ABOUT THIS BOOK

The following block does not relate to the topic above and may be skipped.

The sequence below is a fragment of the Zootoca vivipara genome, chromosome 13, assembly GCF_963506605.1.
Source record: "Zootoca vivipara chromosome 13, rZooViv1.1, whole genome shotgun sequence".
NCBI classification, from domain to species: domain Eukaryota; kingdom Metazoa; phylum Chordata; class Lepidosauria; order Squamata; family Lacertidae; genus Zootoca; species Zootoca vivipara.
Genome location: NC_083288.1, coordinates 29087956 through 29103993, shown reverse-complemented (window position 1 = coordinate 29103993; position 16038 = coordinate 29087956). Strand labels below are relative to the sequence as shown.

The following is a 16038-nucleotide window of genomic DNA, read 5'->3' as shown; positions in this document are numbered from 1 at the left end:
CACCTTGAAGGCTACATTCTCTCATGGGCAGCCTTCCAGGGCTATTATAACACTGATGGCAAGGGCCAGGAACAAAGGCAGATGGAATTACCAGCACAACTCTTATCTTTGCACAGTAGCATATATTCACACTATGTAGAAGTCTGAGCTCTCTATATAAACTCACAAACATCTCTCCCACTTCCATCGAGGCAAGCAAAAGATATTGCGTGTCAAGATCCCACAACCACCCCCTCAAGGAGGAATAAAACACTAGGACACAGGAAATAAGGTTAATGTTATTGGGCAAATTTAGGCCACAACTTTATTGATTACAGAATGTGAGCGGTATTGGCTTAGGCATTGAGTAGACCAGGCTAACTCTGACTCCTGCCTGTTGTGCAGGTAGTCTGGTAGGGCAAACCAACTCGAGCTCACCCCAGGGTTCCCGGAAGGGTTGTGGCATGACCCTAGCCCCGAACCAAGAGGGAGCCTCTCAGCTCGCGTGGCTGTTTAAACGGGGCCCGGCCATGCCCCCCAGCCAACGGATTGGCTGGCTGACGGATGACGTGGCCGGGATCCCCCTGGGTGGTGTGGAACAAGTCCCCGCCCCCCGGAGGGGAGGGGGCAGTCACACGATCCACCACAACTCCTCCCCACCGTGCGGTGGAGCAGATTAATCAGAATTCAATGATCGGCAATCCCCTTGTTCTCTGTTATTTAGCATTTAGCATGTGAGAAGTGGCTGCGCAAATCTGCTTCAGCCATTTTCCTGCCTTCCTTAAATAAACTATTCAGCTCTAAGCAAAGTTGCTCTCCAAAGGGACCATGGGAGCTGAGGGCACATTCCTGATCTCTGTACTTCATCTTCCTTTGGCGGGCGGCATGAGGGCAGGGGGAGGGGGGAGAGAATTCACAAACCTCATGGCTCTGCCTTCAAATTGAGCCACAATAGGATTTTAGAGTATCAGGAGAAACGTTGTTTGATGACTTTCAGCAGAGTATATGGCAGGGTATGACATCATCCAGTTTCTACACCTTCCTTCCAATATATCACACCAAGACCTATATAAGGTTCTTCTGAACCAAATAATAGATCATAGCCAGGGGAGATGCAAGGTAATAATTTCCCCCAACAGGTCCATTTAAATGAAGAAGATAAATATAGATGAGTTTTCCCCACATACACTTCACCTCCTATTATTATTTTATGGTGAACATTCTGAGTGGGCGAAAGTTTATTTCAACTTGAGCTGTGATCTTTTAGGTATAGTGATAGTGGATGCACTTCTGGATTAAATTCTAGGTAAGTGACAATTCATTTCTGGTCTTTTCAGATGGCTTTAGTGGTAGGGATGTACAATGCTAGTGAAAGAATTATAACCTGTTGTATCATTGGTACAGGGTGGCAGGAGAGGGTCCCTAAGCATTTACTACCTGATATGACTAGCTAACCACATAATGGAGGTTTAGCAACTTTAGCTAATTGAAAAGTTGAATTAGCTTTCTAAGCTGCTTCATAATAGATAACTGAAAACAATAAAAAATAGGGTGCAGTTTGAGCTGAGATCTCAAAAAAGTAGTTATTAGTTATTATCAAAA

Many advocates of all-black male schools (ABMS) argue that these institutions counter black boys' racist emasculation in white, "overly" female classrooms. This argument challenges racism and perpetuates anti-feminism. Keisha Lindsay explores the complex politics of ABMS by situating them within broader efforts as neoliberal education reform and within specific conversations about both "endangered" black males and a "boy" crisis. Lindsay also demonstrates that intersectionality, long considered feminist, is in fact a politically fluid framework. As such, it represents a potent tool for advancing diverse political agendas, like ABMS supporters', that champion anti-racist education for black boys while obscuring black girls' own race and gender-based oppression in school. Finally, Lindsay theorizes how groups can form antiracist and feminist coalitions even when their experienced-based claims threaten bridge building. The way forward, Lindsay shows, allows groups to navigate the racial and gendered politics that divide them in pursuit of productive--and progressive--solutions. Far-thinking and boldly argued, In a Classroom of Their Own explores the dilemmas faced by professionals and parents seeking equitable schooling for all students--black boys and otherwise.